Thursday, January 18, 2018

Wellington v Central Districts, T20, Basin Reserve, 14 January 2018





Wellington v Central Districts, T20, Basin Reserve, 14 January 2018

This match was part of the last of ten rounds of the regular season domestic T20 in New Zealand (the Crash of Cash, I think it’s called), but the first game in the competition that I have been able to get to. The top three go through to the final phase with the table leader at home for the final. Second hosts third for the right to play them. At the start of the day the position was that the winner of this game would go through as third-placed team, provided that Canterbury lost against Northern Districts in Hamilton (which, as it turned out, they did). So this was a virtual quarter-final.

The cold spell that drove me indoors for the ODI last weekend was gone. It was a perfect summer’s day at the Basin, to be described by words that might have been expunged from the Wellington dictionary through lack of use: balmy, swelter, shimmer, parched, blue. In England there would have been a hack frying an egg on the pavement.

Central Districts won the toss and chose to bat. The first over gave us the rotund symmetry of Nottinghamshire’s Samit Patel bowling to Jesse Ryder. Ryder has been in glorious form this season, quite good enough to justify recall to the national team were it not that he carries enough baggage to fill the hold of the Queen Mary. He has such time and grace, Colin Cowdrey without the public schoolboy’s inhibitions.

He began with minimalist offside fours off two balls from van Beek that had nothing much wrong with them, followed by a kiss of a pull onto the bank for six. Best of all, off McPeake, a push that seemed not to have sufficient force to wake a baby, but which bisected two fielders stationed no more than ten metres apart square on the offside, luring them into a futile chase to the fence, so sweet was the timing. It was as good a shot as I will see all season.

A low-energy lightbulb expends more effort than Jesse. Not the least of his appeal is that he walks singles in T20, his own man to the end. He made 52, the game’s highest score, before being caught at deep square leg.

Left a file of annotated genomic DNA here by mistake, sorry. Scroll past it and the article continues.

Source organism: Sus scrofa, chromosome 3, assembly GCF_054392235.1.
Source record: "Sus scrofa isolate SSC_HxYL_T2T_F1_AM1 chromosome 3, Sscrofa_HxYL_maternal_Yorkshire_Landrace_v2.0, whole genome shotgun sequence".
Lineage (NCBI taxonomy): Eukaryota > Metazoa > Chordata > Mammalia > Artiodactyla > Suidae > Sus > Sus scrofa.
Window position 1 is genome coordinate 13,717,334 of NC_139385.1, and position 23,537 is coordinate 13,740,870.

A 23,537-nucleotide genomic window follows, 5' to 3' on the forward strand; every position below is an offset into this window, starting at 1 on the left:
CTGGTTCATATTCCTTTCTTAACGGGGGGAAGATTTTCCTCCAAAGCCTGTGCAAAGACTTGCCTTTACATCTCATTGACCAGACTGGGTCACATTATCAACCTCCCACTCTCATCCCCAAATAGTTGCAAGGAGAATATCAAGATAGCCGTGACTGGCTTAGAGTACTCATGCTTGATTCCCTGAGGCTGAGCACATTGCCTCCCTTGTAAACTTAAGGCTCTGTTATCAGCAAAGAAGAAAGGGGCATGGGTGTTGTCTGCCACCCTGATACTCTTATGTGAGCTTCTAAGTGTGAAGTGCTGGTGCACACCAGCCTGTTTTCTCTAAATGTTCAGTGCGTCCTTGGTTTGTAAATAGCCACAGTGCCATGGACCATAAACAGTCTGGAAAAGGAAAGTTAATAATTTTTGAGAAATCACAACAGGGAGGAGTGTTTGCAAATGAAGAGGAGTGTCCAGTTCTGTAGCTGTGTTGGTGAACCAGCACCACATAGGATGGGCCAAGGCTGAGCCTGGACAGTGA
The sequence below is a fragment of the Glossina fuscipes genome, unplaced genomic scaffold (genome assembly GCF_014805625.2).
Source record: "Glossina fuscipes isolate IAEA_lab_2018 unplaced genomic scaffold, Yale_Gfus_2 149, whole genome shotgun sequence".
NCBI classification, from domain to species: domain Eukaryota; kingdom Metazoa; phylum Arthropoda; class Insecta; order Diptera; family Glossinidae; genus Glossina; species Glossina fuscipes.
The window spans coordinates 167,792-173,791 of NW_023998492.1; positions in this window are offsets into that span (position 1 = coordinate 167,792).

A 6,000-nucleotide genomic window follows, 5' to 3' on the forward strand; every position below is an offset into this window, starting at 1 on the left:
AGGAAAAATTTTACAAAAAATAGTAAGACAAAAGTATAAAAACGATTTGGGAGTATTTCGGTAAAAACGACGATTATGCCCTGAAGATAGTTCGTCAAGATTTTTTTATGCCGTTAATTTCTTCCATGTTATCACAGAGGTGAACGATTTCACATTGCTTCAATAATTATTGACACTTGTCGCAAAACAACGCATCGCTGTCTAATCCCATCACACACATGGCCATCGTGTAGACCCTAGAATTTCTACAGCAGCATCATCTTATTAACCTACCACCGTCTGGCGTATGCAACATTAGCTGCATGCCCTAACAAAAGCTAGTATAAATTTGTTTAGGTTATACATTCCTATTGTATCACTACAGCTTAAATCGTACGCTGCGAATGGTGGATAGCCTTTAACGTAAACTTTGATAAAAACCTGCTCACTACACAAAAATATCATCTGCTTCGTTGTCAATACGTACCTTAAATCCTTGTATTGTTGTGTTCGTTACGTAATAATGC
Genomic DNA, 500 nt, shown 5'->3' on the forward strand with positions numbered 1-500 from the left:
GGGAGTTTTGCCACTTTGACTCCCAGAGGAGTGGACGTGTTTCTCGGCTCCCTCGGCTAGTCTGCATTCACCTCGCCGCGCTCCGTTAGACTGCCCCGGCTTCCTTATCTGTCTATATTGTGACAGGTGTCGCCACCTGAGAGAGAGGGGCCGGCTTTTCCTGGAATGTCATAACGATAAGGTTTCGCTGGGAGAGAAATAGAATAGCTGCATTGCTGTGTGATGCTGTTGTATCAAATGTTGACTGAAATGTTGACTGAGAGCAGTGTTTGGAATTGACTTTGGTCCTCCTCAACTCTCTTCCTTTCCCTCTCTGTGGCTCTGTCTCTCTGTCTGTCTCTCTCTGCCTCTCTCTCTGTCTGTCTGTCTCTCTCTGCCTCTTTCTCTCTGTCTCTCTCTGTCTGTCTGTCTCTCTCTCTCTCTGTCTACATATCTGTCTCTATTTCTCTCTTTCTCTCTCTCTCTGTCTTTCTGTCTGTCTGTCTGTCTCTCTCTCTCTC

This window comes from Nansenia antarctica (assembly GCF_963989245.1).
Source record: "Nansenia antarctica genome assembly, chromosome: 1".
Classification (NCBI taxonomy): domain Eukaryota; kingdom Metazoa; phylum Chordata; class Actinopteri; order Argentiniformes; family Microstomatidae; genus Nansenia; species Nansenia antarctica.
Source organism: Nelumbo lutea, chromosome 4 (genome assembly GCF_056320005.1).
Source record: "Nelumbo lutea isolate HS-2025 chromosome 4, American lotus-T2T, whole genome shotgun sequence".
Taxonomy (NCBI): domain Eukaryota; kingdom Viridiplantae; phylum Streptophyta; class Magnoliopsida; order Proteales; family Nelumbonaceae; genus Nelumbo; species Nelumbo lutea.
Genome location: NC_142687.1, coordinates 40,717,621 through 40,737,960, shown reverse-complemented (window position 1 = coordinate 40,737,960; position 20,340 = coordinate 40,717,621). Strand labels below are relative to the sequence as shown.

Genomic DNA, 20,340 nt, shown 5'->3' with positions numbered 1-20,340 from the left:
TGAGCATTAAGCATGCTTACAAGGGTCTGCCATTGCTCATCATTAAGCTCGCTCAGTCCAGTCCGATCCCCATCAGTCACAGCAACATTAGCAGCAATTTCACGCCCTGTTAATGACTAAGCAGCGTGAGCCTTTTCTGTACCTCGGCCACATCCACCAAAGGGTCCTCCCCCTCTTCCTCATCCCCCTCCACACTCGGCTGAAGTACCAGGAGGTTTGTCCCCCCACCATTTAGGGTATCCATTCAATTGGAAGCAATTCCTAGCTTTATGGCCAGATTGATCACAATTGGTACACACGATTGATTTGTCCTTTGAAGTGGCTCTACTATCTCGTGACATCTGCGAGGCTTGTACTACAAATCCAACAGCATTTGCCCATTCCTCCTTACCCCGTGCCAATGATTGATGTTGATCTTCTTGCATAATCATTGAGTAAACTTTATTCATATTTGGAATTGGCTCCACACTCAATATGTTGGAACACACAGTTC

He had been well supported by George Worker in an opening stand of 96. Tom Bruce dominated the latter stages with a boisterous 46 from 20 deliveries. Central Districts finished on 194 for six, formidable certainly, but on a fast, true surface not insurmountable.

I would make two changes to the rules of T20. First, no six-over powerplay, when only two fielders are allowed outside the ring. In T20 there is no need for an incentive to attack; teams do it anyway. The powerplay just rewards mishits. Secondly, bowlers should be allowed five overs each, again to even up the imbalance between bat and ball just a little.

Captaincy in this form of the game is a mystery to me. Samit Patel conceded only two runs from that first over, but was taken off. Later Jeetan Patel took a wicket and had only a single scored from an over, but was removed. I realise that the idea is not to let the batsmen settle, but does the constant changing also stop bowlers from finding a rhythm.

Jeetan Patel was the outstanding bowler, with two for 23, with Samit Patel (25 off four overs) not far behind.

Wellington were in touch half way through their innings, keeping in touch with the Duckworth-Lewis par score. Tom Blundell made 30 from 19 and might have turned the game had he stayed in longer. But from the tenth to fifteenth over the game drifted away from them. Nothing much happened, but it was gone, apparently through negligence or merely forgetfulness.

Samit Patel was at the crease throughout this period. The thought occurred that such an experienced player could have done more to take control of the situation. Of course, runs cannot be conjured up from anywhere and Central Districts bowled very well through this period (even Blair Tickner, whose run up appears to be modelled on a man elbowing his way to the bar). But does a team have any business losing by 29 with five wickets left? Better to have a go, lose by 50 and be all out, I’d have thought.

The catching today was outstanding. Luke Ronchi, taking up the boundary patrol at a late stage in his career, dived forward at full length to dismiss Cleaver. Next ball, Ronchi’s successor behind the stumps, Tom Blundell, leapt high to his right to dismiss Bruce. Blundell himself went to a splendid diving catch by Seth Rance at short fine leg.

Wellington are New Zealand’s T20 champions no more.










1968

Sharp-eyed Twitter followers will have spotted that a few weeks ago @kentccc1967 became @kentccc1968. This was intended to be the prel...